Queer for Fear: Bryan Fuller on horror, trauma and dealing with homophobia on American Gods
Both Mary Shelley and Bram Stoker wrote intimate letters about their same-sex desires during their lifetimes. It’s no surprise that they became famous for writing novels about misunderstood monsters.
As Fuller tells PinkNews: “What was fantastic about early horror literature was that we often went to the monster’s point of view, and that is a point of view that is going to be more relatable to people who are on the fringes of society.”
It’s that idea of the other that underpins Queer for Fear, a five-part documentary series from horror streamer Shudder exploring queer representation in the genre. From Hitchcock to the pansy craze, it shows how horror has provided fertile territory to explore life on the periphery.
Fuller, who serves as executive producer on the series, has been fascinated with the horror genre since he was just a child, and he hasn’t let go of the thrill of being afraid ever since.
“There was a lot of gateway horror that got me into the genre,” Fuller explains. “The Wizard of Oz was a perennial that we saw every year. And then as I got a little bit older – I think I was 10 when I saw The Shining – which was really impactful. I related deeply to a sensitive kid trying to navigate a situation with an abusive father and that felt like something that was queer in and of itself.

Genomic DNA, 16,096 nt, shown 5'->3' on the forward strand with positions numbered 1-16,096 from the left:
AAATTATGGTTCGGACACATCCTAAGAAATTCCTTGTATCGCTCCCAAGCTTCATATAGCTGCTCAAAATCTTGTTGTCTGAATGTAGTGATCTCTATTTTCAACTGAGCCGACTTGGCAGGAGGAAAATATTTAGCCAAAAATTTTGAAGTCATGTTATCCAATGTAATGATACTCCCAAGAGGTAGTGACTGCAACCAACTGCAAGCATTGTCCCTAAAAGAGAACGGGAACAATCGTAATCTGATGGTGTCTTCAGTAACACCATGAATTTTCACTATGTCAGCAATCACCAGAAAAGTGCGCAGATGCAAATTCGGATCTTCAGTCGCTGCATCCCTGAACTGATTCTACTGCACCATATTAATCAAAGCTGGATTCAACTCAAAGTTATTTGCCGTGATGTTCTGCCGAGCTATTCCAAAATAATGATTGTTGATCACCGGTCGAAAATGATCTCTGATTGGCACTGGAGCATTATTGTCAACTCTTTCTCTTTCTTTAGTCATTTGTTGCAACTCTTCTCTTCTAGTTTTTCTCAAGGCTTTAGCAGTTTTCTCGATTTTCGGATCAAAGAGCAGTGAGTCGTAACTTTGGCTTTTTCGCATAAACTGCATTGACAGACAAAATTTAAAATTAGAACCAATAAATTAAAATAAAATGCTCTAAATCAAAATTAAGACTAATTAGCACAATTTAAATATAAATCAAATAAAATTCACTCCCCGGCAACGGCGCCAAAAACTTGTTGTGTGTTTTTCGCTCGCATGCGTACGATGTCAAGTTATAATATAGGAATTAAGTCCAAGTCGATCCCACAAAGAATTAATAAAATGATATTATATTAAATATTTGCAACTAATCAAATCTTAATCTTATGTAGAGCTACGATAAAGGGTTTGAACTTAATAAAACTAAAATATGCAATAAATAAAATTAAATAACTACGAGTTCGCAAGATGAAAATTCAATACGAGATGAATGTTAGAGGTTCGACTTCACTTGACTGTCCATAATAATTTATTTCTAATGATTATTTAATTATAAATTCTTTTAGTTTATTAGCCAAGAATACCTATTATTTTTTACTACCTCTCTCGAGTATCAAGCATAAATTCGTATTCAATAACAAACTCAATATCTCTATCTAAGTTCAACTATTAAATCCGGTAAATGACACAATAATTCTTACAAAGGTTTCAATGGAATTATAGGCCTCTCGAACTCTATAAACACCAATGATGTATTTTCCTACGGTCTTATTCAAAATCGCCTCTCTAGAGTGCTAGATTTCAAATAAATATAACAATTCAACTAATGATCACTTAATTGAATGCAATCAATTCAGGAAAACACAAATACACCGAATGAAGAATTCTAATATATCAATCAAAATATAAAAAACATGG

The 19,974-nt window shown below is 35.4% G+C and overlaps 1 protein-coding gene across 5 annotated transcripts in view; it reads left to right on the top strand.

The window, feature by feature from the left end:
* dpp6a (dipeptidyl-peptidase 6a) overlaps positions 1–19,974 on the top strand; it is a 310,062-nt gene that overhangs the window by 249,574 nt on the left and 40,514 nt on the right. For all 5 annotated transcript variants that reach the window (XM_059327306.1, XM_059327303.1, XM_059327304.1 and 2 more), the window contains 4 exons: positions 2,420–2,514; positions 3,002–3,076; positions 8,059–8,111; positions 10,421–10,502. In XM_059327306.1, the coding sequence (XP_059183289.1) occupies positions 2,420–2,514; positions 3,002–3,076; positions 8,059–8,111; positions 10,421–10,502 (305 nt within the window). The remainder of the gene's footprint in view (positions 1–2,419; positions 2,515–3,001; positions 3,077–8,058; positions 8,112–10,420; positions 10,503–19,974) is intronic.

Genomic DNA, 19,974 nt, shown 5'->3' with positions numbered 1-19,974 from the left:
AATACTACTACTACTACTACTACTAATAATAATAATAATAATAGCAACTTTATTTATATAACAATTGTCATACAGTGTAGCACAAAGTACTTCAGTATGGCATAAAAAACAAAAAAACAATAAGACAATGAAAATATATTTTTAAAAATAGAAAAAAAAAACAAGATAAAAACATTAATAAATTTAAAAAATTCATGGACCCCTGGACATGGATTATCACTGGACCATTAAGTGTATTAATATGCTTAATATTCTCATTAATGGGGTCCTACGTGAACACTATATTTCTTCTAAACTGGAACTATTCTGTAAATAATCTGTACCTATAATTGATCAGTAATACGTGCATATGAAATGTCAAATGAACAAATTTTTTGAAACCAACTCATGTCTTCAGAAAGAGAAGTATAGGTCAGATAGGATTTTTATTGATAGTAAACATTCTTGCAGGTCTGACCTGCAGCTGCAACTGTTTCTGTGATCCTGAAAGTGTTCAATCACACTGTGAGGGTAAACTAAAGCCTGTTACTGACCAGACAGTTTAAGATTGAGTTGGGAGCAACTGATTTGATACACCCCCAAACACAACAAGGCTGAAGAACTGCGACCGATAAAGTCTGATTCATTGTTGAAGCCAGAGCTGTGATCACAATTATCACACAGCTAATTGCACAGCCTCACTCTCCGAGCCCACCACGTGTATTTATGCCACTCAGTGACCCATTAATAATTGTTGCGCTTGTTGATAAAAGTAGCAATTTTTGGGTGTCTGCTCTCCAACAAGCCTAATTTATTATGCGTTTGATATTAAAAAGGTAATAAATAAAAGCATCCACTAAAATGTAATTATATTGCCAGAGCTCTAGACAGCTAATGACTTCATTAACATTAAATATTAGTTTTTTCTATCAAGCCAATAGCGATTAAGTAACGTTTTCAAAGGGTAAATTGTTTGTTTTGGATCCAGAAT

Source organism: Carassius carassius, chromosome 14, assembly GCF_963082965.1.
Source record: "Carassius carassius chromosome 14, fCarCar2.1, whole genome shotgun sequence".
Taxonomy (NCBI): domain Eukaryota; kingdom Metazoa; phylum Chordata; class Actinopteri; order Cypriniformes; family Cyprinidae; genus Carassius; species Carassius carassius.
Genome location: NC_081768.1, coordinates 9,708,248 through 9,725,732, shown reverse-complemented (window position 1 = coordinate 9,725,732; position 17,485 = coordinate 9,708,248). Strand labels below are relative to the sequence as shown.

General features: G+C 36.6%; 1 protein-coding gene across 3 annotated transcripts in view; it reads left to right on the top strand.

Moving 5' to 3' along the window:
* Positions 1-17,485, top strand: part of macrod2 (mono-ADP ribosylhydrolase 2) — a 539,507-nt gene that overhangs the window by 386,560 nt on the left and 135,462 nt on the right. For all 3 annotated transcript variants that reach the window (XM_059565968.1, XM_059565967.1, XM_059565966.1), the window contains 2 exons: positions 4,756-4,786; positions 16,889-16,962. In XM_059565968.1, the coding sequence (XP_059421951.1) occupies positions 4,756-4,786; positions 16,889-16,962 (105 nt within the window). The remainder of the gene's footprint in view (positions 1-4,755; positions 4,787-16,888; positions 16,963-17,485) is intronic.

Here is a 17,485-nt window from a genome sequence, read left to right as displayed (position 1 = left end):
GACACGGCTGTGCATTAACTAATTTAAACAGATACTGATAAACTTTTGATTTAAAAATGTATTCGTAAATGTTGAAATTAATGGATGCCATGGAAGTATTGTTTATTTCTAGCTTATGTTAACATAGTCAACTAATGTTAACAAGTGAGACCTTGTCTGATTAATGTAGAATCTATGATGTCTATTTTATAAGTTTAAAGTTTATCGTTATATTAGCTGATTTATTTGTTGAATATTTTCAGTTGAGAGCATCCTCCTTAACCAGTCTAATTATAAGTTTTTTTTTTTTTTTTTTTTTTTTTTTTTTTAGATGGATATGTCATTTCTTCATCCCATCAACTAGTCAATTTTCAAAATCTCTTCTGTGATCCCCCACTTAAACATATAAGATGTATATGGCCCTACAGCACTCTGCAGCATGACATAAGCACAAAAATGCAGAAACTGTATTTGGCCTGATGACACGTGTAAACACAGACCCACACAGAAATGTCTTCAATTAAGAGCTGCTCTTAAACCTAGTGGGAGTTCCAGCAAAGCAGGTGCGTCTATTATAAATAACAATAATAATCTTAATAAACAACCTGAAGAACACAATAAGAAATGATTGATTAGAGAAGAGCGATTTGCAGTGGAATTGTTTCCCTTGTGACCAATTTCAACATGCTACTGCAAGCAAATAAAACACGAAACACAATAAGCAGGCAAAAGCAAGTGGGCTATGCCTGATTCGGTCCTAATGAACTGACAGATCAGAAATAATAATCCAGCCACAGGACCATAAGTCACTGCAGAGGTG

At the core of the horror genre is trauma – most films see protagonists pushed into terrifying circumstances most people couldn’t even begin to imagine. Does Fuller think that’s part of the reason queer people – many of whom also face devastating traumas – find so much in the genre?
“Absolutely,” he says. It’s why The Shining resonated so strongly with him – because he grew up in what he describes as “a violent home”.
“There was something about that that really spoke to me and I perhaps wasn’t completely aware of it.
“But, some therapy later, and some ‘aha’ moments [later], it was like, ‘oh, that’s why I’m connecting to this material, because it’s a sensitive little boy whose father wants to destroy him for being sensitive.’ And that’s kind of a narrative on the queer spectrum.”
Queercoding as a ‘safety’ mechanism
Because queer characters couldn’t be overtly depicted on screen for a long time, queercoding became a prism through which queer creators could reflect life on the periphery. The term refers to characters who read as queer to LGBTQ+ audiences, but whose queerness is never explicitly stated.
Fuller says queercoding was a “safety” mechanism for creator and audience alike – it meant they didn’t have to “expose themselves”.
“As Justin [Simien] says in the documentary, if you know you know and you get something out of it, but you don’t necessarily have to expose yourself just because you’ve exposed the code.”
One of the famous horror creators Queer for Fear explores is Alfred Hitchcock, who turned queercoding into an art form of its own in films like Rebecca and North by Northwest. He also famously pathologised cross-dressing in Psycho.
Fuller is surprised Hitchcock doesn’t come up more in conversations about queer horror.
“That was one of my favourite parts and one of the things I was most interested in when I got involved in this project,” Fuller says. “I was like, ‘You have to cover Hitchcock,’ and it was fascinating because everybody said, ‘Why?’ And I was like, ‘Are you kidding me?’ Because it was so obvious to so many folks.”
Fuller explains: “Hitchcock wasn’t traditionally thought of through a queer lens, even though he played heavily with queer ideas and themes. I think because it was so mainstream and so acceptable it became one of those things where straight people were telling queer people, ‘Not everything is about you,’ but in some instances it is.”